Understanding the concatenation in the DateTime Encoder video

I understand the “why” of using different size SDR representations for each component (sizing semantic information equivalently) but I am not sure I follow the example fully. At 9:32 in the video, Matt resets the “bucket width” to 21. Here are the relevant descriptions of each component:

  • day of week: n = 147, w = 12, b = 136
  • weekend: n =42, w = 12, b = 31
  • time of day: n = 54, w = 12, b = 43
  • season: n = 85, w = 12, b = 74

^ using b = (n - w) + 1 formula to calculate the number of buckets.

My questions (in no particular order):

  • I thought I understood “bucket width” to be equivalent to w but here they are 12 not 21. Is that just a visualisation problem since each has a consistent w?
  • The day of week buckets look to be exclusive (no overlap, for example, between Monday and Tuesday). If the w is 12 then wouldn’t n only need to be 84? Why is n = 147?
  • Reading the API docs, I see that for the DateEncoder there, a radius of 4 and 91.5 is used for the time of day and season portions. From this I understand why their n is smaller than day of week even if the radius in the visuals doesn’t appear to match the API encoder (visual looks like it changes on 1 pixel on each week where a radius of 91.5 would suggest it change on a 3-month schedule).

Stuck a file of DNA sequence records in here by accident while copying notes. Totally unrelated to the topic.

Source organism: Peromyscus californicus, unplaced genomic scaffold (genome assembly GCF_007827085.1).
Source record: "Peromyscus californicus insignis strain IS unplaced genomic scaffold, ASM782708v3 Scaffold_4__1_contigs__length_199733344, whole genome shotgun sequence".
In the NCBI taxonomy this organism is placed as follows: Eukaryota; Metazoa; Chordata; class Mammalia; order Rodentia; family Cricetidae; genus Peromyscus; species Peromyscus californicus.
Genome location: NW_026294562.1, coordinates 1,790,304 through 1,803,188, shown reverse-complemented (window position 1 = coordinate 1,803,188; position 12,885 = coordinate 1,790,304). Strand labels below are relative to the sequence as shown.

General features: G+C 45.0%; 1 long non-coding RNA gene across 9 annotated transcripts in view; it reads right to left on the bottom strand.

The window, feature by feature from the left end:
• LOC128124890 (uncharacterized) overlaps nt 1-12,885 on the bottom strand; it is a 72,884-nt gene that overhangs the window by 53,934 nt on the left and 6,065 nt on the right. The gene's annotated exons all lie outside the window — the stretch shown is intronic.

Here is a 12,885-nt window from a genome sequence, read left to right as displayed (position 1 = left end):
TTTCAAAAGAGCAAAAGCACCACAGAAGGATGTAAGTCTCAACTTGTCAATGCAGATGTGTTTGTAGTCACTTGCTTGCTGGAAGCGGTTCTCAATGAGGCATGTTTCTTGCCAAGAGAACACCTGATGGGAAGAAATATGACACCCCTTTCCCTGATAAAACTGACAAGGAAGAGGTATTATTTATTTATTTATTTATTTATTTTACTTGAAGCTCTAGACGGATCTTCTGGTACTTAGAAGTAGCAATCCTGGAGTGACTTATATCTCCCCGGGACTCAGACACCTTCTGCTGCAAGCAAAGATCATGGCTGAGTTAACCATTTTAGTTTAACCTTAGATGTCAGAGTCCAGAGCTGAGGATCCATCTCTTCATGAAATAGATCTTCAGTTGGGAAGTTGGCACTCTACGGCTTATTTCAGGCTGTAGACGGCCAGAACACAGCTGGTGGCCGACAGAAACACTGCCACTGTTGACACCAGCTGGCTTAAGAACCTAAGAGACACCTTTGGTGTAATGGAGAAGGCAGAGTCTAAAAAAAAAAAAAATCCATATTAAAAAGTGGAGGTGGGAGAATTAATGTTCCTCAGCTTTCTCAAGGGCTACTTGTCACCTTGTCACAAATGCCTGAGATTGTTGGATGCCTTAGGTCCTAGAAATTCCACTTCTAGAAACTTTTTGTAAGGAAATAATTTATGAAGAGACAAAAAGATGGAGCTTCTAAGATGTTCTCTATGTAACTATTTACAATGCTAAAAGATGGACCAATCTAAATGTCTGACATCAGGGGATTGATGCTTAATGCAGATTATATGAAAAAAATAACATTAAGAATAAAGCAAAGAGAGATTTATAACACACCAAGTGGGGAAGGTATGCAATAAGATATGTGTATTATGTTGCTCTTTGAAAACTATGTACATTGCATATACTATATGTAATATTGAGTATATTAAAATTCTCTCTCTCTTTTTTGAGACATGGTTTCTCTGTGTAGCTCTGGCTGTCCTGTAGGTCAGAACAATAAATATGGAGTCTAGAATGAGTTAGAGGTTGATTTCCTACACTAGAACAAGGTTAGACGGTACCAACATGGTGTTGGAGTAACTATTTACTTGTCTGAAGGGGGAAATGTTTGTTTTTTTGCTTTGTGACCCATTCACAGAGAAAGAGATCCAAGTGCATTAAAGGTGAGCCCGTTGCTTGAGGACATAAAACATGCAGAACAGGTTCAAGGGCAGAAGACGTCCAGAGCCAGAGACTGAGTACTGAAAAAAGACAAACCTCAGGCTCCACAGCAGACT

Maybe, at the end of the day, what I am struggling to understand is how, in the video, the n is determined for each component given the common w of 12. Would someone be able to explain that to me? Perhaps that would answer the questions above, too.


So first of all, thanks for watching my video, but it has been awhile since I wrote that code. It may have an error somewhere.

The number of buckets is not the same as w. When you think of an SDR as an encoding space, think of buckets as the number of distinct places you can store values. So for a 100 length SDR with 10 bits on, it’s easy to think you can slide 10 continuous bits through that 100-bit space. It can be in 90 positions in that space, right? So I’d say one way to encode into that space is to separate it into 90 buckets and spread your semantics across those 90 buckets.

And to your other questions regarding the code, I did not use the NuPIC date encoder. I wrote my own for the example. I am not garaunteeing its accuracy, it was only meant for education.